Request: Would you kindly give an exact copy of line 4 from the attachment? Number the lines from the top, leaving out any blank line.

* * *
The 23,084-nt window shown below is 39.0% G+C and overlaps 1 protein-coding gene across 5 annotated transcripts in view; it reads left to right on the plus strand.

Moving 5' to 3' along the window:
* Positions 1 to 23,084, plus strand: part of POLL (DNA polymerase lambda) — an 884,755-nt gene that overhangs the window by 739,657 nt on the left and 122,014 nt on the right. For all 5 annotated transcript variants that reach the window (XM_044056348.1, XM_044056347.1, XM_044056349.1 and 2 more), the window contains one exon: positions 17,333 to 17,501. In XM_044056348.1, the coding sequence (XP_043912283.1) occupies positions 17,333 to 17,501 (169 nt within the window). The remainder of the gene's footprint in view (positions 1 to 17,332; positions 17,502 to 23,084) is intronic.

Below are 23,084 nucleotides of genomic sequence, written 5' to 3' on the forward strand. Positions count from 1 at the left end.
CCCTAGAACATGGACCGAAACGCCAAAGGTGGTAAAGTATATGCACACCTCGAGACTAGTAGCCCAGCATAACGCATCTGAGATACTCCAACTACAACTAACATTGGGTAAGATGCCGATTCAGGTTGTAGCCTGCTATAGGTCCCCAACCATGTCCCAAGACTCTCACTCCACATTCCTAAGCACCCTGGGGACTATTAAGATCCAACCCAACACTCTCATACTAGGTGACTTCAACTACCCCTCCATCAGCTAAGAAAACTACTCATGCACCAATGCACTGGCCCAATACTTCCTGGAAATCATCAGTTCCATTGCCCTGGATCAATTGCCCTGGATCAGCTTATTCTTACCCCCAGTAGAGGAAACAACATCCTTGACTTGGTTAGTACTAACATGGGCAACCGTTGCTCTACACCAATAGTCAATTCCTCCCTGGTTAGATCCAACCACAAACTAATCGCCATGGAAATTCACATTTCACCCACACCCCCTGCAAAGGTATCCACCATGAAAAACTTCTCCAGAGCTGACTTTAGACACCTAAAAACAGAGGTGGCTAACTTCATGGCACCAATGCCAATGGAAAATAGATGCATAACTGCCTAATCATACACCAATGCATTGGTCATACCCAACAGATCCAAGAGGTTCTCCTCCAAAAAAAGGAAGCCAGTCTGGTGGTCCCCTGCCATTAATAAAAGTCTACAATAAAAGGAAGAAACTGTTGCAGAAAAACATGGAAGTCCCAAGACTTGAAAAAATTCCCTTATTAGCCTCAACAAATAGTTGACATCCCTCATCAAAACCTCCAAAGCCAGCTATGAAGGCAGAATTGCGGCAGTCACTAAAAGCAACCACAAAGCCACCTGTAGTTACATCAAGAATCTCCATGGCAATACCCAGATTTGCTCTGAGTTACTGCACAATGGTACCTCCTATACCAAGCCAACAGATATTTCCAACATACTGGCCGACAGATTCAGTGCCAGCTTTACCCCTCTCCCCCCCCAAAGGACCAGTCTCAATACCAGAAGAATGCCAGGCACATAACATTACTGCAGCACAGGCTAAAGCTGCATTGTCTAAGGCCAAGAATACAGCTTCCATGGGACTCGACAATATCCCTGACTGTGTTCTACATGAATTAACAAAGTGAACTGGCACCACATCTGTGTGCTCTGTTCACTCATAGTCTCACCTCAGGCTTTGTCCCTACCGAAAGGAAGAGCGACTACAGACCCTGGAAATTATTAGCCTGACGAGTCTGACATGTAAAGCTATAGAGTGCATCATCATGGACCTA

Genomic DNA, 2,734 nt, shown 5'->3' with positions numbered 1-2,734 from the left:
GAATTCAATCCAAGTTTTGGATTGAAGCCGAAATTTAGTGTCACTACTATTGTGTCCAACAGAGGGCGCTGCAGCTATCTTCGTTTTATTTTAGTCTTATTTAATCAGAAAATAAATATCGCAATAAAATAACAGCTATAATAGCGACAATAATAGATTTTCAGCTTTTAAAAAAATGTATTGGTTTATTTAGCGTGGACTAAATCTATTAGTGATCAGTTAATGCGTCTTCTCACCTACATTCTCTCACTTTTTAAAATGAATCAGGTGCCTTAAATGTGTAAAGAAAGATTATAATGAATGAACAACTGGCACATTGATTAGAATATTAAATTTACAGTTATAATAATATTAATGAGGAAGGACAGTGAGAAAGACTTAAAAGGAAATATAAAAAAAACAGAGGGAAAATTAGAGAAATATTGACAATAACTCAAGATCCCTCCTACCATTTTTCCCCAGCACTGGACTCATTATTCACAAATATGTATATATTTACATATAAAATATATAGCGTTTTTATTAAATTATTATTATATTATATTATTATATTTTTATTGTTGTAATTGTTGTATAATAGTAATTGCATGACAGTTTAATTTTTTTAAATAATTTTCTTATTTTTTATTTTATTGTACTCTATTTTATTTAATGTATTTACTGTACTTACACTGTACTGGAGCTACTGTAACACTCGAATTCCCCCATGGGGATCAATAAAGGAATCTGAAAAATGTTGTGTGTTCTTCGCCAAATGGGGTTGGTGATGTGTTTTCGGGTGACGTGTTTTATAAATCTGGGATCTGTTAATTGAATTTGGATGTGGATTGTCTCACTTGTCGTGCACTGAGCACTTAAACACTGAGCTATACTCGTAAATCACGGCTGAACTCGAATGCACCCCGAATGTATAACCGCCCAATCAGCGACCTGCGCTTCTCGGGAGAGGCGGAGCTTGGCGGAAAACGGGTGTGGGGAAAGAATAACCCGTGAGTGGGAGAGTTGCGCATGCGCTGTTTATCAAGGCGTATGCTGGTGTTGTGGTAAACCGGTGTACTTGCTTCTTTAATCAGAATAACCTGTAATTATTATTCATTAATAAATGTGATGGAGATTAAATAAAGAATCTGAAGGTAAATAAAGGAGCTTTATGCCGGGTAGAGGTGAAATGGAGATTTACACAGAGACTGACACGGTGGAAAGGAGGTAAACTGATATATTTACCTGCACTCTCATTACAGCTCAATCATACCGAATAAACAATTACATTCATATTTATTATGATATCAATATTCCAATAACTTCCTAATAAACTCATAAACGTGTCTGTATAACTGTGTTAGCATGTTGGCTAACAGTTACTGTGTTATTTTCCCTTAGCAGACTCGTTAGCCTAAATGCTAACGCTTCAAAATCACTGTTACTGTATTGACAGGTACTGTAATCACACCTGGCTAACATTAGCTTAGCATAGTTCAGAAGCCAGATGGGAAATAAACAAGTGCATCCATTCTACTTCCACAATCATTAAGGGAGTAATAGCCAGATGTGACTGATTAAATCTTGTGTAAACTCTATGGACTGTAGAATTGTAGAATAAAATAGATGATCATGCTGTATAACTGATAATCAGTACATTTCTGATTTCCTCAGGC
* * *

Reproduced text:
Below are 23,084 nucleotides of genomic sequence, written 5' to 3' on the forward strand. Positions count from 1 at the left end.